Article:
door opened and the young man who had seen us in appeared.
‘Tea for all of us Robert please, and see if you can find something
to eat there’s a good chap.’ said Richard to the already departing
figure of Robert.
‘You never can get much to eat here on a Sunday, most of the
kitchen staff are safely at home on the weekends, its only idiots
like me and Robert who stay to man the fort, so to speak’.he said.
Carole had kicked off her shoes and had curled up in one of the
luxurious brocade chairs, reminiscent of a contented cat, I thought
I sat on the edge of my chair almost afraid to move in
case I damaged it.
In almost no time at all it seemed to me, Robert appeared with a
silver trolley loaded up with cups, saucers, plates, large silver
teapot,milk jug and sugar basin, tiny sandwiches and cakes. I
had no idea how he had managed to gather everything together so
quickly and so thoroughly.
‘Right whose going to be Mother?’ enquired Richard Fortescue
positioning himself with his back to the roaring fire.
‘Robert will you do the honours?’ he asked.
Robert poured the teas and handed round the plates for us to
help ourselves to the refreshments. I had never in my life
seen such tiny neat sandwiches and couldn’t help but wonder who had made them. There were several kinds of cake, the Chocolate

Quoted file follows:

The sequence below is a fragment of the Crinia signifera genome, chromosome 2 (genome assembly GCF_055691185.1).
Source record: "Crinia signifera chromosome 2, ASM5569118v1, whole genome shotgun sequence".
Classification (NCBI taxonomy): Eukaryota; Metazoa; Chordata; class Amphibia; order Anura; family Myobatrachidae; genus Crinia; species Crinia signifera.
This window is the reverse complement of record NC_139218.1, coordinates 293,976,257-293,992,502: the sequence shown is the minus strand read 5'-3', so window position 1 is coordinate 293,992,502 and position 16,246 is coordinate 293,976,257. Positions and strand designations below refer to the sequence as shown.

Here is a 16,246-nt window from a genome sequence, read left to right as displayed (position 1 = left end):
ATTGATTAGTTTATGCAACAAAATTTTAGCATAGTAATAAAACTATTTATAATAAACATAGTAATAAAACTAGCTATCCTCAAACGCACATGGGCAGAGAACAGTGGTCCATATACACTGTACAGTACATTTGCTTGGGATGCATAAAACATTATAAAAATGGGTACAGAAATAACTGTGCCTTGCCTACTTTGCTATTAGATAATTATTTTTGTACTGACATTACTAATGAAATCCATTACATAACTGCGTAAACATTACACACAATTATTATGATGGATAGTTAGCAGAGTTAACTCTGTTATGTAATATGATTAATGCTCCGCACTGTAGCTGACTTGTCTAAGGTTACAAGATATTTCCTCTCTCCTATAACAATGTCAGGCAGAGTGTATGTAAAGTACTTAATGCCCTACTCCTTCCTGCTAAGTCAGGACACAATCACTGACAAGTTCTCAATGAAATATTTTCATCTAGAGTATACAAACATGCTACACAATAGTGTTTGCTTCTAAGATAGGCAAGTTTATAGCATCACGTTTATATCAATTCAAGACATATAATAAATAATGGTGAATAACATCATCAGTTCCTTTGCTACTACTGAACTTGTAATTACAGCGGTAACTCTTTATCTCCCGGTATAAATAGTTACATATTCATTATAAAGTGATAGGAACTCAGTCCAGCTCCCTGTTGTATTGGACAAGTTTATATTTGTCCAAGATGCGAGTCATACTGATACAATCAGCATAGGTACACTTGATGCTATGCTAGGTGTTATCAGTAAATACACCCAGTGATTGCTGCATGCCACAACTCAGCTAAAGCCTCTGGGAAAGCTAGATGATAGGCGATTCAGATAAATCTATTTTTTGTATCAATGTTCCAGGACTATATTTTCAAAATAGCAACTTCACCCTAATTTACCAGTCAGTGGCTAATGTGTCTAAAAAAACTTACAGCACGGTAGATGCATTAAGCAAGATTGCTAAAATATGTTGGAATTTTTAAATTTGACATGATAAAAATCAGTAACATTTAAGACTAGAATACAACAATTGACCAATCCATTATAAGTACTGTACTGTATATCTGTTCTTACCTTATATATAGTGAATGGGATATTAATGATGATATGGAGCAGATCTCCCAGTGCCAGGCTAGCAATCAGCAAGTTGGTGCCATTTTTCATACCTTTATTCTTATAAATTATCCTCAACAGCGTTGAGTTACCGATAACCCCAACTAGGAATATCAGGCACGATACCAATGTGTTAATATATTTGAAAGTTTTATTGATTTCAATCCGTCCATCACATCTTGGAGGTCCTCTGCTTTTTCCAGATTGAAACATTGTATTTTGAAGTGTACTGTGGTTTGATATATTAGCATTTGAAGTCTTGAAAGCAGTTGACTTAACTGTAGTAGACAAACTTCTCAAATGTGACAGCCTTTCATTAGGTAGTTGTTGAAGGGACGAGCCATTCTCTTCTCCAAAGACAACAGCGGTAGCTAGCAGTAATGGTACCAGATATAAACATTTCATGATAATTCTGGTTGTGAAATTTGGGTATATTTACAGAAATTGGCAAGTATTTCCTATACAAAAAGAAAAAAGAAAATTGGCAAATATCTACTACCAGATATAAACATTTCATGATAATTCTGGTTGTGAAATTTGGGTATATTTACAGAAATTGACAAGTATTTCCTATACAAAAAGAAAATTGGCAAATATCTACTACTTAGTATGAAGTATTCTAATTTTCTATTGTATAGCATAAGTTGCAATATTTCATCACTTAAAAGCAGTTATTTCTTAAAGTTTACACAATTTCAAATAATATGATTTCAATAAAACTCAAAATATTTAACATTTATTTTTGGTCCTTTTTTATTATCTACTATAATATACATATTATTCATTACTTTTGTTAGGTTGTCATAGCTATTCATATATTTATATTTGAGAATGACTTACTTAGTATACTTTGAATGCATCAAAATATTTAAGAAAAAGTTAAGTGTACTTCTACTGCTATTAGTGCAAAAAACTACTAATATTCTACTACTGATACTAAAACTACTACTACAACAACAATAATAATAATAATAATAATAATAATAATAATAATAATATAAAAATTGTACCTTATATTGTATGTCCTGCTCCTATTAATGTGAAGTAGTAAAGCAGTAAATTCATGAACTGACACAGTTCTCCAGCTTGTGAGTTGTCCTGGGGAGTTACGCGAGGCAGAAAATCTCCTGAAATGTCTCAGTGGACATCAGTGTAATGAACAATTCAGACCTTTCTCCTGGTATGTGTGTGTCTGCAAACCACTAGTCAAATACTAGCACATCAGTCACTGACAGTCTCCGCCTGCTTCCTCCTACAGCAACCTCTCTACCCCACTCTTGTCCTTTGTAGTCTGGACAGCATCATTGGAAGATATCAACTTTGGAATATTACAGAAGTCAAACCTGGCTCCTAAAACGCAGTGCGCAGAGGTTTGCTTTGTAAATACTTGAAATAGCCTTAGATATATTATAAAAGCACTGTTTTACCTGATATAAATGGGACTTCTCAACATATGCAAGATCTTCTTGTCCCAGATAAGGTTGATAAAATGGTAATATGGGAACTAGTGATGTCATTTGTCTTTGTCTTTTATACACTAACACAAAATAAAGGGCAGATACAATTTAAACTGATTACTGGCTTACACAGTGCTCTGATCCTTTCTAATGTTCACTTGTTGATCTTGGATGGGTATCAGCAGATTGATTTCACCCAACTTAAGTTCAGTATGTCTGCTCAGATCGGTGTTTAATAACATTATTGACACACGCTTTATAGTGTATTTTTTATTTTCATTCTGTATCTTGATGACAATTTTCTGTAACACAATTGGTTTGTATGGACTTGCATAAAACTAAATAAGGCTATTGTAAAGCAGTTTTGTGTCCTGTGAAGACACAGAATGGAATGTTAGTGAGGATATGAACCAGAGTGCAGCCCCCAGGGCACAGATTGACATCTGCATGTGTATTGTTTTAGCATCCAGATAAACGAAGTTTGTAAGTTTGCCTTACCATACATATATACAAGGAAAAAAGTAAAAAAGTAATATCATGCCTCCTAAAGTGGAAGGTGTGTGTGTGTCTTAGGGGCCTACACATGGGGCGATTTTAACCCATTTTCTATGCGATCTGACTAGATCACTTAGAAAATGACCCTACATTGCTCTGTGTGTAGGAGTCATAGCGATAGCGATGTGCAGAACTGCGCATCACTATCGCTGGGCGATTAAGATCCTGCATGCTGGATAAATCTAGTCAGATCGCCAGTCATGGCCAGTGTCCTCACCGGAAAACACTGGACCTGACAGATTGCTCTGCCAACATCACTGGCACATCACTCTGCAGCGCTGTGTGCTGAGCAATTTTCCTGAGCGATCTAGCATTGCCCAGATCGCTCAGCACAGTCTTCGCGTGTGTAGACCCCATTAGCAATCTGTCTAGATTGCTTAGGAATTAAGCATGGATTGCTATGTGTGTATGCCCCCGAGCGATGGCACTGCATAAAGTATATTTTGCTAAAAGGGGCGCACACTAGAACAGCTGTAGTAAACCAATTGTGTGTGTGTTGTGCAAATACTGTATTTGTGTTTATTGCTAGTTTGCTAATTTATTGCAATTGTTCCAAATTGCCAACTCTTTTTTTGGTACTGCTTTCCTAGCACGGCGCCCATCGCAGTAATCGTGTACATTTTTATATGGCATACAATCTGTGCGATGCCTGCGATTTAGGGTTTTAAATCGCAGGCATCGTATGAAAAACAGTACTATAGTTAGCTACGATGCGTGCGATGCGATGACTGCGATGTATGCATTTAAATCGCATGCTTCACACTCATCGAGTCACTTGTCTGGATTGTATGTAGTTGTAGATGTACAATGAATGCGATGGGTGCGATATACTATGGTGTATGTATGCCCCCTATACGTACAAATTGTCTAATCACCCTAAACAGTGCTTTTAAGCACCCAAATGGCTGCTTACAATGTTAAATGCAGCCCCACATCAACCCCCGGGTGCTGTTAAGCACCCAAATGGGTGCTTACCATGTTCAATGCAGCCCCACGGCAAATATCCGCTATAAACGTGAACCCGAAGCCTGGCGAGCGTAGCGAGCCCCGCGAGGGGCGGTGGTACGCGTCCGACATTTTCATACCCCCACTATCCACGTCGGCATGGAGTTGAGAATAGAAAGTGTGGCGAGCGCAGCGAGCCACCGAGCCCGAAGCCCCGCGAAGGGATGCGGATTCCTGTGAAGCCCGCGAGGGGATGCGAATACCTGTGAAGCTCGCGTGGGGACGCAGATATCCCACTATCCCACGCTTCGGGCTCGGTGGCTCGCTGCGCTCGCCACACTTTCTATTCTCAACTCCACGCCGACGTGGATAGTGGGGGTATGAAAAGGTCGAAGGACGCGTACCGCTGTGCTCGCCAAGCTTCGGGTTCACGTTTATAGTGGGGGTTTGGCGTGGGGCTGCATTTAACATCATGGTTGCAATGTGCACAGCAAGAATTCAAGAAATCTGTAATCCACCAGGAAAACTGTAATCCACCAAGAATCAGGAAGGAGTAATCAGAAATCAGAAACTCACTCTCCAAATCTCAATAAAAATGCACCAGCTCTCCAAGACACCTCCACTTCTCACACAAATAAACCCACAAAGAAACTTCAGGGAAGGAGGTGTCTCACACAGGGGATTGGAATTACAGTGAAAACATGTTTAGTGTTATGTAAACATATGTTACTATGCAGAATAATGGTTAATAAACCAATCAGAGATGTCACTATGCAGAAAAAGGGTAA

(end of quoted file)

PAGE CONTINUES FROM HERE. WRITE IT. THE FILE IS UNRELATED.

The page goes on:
cake looked absolutely delicious, but I was not sure whether
Icould even keep down one of the dinky sandwiches my
stomach was in such a turmoil of emotion.
‘Right now. Who will begin? What is this all about Carole? You
made it sound so mysterious on the telephone. I must admit I was
intrigued.’ said Richard Fortescue.
I gulped on the tiny sandwich, but fortunately Carole spoke
up, and went headlong into explaining everything I had told
her over the last few days, for which I was very grateful, I
didn’t think I would have been able to express it half as well as
Carole was doing.
Richard Fortescue listened silently his eyes never leaving Carole’s
lovely face. Robert on the other hand stared and stared at me,
until I had to look down at my hands with embarrassment. I
did not blame him he probably thought me quite mad.
From time to time Richard Fortescue glanced at me as if to
confirm that I didn’t look totally mad, but he did not interrupt
Carole’s flow. When at last she had finished her narration he turned
his full attention onto me, stroked his chin and said ‘Hmm.’
He appeared to be lost in thought for several minutes, which to
me seemed liked several hours as I listened to the clocks in